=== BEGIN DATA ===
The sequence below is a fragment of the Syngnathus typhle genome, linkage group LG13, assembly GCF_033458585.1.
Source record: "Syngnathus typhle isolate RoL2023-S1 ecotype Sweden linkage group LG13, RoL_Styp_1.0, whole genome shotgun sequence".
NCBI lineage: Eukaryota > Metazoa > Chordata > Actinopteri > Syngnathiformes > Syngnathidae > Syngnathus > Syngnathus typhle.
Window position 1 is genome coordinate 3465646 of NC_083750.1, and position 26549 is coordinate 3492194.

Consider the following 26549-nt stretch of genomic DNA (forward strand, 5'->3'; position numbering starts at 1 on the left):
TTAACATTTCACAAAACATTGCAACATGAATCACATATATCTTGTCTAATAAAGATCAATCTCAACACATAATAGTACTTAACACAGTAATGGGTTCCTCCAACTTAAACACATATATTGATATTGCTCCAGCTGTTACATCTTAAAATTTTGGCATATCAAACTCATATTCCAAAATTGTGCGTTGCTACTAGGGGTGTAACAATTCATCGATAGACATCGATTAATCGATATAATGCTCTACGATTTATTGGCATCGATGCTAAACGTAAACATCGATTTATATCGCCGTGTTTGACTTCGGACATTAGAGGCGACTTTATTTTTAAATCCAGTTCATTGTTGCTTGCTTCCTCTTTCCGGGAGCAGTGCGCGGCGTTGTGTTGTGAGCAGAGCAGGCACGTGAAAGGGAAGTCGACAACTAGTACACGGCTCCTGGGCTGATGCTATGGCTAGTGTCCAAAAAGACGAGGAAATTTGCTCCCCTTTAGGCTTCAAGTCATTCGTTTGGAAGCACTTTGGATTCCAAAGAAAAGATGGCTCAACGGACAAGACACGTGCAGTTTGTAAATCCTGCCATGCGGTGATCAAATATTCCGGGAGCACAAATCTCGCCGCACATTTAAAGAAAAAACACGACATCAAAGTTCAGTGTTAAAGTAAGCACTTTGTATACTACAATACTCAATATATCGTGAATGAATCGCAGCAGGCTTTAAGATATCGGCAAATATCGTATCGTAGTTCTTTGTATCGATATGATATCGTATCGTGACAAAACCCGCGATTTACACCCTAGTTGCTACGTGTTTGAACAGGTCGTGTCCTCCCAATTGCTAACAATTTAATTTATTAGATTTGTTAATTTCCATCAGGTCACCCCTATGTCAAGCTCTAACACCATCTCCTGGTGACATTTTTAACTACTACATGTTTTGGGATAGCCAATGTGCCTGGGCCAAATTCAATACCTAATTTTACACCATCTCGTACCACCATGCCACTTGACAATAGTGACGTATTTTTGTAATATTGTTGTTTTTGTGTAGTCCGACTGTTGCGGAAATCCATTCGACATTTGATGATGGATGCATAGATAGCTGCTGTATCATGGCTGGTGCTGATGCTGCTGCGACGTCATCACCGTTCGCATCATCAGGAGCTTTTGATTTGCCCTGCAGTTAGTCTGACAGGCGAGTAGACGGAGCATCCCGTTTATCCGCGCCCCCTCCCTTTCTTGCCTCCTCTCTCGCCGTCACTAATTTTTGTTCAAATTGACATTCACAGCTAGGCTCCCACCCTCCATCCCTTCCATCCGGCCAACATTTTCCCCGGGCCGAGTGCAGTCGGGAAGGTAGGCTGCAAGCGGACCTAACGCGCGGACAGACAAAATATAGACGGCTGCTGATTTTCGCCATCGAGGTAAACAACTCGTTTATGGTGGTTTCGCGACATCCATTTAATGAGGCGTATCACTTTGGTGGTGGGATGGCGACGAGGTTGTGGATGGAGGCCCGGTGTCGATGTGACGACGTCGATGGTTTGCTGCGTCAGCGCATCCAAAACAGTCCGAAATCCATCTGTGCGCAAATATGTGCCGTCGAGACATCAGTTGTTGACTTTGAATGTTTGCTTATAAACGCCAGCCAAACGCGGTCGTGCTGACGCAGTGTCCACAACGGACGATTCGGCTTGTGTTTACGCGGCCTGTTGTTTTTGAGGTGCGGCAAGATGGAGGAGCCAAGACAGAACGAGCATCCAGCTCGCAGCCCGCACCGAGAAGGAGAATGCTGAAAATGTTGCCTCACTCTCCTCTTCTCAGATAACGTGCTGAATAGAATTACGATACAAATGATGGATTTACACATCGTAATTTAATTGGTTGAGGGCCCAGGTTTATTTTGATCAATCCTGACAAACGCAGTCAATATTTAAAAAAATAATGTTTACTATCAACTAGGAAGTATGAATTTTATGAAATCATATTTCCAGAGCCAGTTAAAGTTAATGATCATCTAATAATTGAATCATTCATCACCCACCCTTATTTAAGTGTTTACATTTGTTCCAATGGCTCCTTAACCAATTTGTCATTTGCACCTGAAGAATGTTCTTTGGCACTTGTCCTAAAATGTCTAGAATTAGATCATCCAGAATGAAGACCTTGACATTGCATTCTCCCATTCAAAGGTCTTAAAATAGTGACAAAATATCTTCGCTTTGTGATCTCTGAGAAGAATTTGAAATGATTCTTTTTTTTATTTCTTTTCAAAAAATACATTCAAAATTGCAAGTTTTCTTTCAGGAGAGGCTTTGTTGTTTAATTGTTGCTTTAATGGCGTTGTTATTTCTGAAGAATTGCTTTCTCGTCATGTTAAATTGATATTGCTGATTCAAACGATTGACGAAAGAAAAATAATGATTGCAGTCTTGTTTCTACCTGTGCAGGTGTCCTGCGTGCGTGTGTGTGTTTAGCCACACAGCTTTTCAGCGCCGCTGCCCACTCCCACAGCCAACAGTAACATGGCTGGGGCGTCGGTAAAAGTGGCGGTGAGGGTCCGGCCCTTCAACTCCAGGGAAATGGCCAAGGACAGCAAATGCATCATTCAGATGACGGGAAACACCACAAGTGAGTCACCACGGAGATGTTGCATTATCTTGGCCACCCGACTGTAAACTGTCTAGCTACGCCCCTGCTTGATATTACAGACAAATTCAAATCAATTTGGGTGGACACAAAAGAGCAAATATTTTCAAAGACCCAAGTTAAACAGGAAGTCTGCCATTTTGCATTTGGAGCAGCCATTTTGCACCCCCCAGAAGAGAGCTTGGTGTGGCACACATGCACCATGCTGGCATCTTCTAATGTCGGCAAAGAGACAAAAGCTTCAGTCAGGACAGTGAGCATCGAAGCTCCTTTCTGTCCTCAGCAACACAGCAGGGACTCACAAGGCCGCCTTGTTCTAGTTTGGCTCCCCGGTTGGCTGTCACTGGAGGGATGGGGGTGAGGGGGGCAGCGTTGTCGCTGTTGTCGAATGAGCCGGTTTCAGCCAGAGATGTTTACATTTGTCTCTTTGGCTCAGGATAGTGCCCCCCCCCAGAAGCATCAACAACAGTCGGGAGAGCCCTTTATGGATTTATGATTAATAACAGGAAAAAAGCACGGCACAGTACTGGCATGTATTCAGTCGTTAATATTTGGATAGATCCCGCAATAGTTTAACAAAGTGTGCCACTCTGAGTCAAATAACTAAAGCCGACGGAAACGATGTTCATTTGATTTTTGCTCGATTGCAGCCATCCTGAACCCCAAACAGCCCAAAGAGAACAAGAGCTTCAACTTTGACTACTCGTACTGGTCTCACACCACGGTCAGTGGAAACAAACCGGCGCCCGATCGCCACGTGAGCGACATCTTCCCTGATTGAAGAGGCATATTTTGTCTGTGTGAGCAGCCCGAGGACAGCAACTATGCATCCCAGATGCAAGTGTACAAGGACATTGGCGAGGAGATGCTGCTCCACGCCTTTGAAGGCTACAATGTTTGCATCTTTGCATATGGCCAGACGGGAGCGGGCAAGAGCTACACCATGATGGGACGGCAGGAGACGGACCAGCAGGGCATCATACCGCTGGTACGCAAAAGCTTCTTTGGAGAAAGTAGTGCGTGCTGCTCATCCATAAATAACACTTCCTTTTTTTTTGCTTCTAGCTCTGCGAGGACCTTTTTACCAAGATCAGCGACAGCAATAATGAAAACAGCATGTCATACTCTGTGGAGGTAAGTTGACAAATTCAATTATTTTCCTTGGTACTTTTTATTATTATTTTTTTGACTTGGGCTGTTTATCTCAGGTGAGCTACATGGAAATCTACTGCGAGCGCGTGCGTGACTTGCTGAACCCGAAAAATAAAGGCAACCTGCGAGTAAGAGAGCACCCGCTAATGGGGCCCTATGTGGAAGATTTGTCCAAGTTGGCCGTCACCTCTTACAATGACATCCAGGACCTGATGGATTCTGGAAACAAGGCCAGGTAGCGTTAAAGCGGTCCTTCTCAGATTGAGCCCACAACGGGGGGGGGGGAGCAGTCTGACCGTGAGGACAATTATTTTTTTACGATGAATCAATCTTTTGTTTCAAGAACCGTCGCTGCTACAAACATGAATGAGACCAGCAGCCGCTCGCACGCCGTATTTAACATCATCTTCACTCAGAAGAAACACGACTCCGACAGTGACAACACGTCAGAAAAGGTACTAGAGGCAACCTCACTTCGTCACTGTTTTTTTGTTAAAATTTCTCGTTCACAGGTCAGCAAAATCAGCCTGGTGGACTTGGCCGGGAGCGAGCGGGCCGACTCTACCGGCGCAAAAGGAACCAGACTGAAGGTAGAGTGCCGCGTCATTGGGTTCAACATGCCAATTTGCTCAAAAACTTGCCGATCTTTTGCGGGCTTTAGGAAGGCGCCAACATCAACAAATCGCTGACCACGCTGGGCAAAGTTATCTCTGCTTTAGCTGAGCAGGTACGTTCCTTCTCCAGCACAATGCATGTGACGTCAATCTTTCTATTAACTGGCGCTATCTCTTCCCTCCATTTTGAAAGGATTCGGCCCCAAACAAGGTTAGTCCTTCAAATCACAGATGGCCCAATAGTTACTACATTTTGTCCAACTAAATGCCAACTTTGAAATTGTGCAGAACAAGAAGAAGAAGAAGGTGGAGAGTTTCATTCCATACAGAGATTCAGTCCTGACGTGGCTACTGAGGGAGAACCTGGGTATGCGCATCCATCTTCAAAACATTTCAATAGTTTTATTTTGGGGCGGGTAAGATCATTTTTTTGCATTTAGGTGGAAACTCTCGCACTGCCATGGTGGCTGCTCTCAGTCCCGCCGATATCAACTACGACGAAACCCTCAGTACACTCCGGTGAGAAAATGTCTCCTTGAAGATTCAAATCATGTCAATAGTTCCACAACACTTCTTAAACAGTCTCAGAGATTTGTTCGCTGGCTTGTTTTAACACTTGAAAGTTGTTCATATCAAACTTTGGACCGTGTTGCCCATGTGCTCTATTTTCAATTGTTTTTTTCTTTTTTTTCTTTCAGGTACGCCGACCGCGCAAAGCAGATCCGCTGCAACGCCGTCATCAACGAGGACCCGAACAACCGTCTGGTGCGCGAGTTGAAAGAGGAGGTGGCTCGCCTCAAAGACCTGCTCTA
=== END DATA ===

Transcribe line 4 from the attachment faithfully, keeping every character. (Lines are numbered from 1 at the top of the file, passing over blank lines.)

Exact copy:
Window position 1 is genome coordinate 3465646 of NC_083750.1, and position 26549 is coordinate 3492194.